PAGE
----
Would it be possible to persuade Republicans to refuse to raise the debt ceiling? Who knows? Wouldn’t it be worth finding out?

There will always be squishy Republicans, of course, like Adam Kinzinger (R–Ill.) and Liz Cheney (R–Wyo.), neither of whom—mercifully!—will be serving in the new Congress.

But there might be enough Republicans in the House of Representatives (the “People’s House”) who care enough about the scam perpetrated on the American people to do something about it.

Alternatively, for the more squeamish, the decision not to raise the debt ceiling unless the president and vice president resign could be justified by their failure to enforce the immigration laws—and not just to refuse to enforce them, but, via the freakish White House Press Secretary Karine Jean-Pierre, to blame Republicans for creating the problem by talking about it! And if that dereliction of duty isn’t sufficient justification, the quantity of fentanyl that that dereliction has allowed to come across the southern border—enough to kill every American who voted for Joe Biden twice over, and a lot more besides—should be.

But, the skeptics will say, if Congress refuses to raise the debt ceiling, won’t the country collapse?

First, the country has already collapsed if the secret police (i.e., the FBI) are allowed to get away with fixing an election.

Second, how do we know the country will “collapse”? And what does “collapse” even mean? If the United States has never defaulted on its debts before, how can we be sure what the consequences will be? Most creditors of the U.S. would probably understand what’s going on, and they are likely to be . . .  patient, especially given the alternative to being patient.

The Republican House should explain to the people how serious it is that the election was “stolen” by the secret police—that the formerly republican United States is now in a state of collapse—and urge them to call their local newspapers and radio stations from morning till night and chastise them for hiding the truth from the American people.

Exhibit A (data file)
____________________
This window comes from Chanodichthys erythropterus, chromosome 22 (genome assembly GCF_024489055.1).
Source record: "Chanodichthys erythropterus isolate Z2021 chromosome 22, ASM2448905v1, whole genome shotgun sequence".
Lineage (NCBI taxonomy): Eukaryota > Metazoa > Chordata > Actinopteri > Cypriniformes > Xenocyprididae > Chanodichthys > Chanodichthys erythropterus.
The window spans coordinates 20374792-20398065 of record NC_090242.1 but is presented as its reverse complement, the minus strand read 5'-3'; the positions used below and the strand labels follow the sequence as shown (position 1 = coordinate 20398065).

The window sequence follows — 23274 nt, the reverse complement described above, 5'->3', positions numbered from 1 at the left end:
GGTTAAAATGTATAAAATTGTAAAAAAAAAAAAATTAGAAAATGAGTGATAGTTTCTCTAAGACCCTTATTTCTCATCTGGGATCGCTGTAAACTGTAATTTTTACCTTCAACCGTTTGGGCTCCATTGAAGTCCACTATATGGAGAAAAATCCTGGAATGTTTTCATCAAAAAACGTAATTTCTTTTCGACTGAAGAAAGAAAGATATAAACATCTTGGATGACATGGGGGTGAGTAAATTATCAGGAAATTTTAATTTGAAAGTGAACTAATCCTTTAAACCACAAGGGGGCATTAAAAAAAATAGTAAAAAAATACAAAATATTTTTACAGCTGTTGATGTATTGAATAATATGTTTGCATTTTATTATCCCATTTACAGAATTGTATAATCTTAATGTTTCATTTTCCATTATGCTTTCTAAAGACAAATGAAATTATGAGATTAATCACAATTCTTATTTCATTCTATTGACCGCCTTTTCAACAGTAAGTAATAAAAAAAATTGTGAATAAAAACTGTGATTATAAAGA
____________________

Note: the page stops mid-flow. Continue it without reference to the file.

The United States needs to do something to redeem itself. It shouldn’t just putter on as if nothing happened. The perpetrators may not confess, but punishment and restitution are still called for.

A Republican House of Representatives (ah, but who do they represent?) has the opportunity to set things right. But do they have the courage?

We’ll find out.

About Daniel Oliver

Daniel Oliver is chairman of the board of the Education and Research Institute and a director of the Pacific Research Institute for Public Policy in San Francisco. In addition to serving as chairman of the Federal Trade Commission under President Reagan, he was executive editor and subsequently chairman of the board of William F. Buckley Jr.’s National Review. Email him at Daniel.Oliver@TheCandidAmerican.com.

Photo: Ting Shen/Bloomberg via Getty Images